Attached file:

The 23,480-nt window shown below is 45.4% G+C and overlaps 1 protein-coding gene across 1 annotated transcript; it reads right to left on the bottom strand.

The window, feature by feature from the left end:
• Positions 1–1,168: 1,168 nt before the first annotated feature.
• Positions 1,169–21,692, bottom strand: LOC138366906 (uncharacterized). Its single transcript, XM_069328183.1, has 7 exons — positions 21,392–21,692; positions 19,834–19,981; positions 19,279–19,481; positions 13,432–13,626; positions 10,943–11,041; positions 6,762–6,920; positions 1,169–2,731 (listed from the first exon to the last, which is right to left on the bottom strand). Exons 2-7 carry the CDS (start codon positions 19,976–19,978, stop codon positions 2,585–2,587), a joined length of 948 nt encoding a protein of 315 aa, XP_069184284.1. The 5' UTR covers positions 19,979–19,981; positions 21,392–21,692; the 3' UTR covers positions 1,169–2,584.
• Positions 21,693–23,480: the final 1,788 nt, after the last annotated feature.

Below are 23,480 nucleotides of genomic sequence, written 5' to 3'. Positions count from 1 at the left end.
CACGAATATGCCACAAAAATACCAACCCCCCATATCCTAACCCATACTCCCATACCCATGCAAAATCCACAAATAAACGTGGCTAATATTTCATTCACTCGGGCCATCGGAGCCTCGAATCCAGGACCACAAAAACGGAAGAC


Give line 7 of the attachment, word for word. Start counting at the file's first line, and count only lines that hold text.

CACGAATATGCCACAAAAATACCAACCCCCCATATCCTAACCCATACTCCCATACCCATGCAAAATCCACAAATAAACGTGGCTAATATTTCATTCACTCGGGCCATCGGAGCCTCGAATCCAGGACCACAAAAACGGAAGAC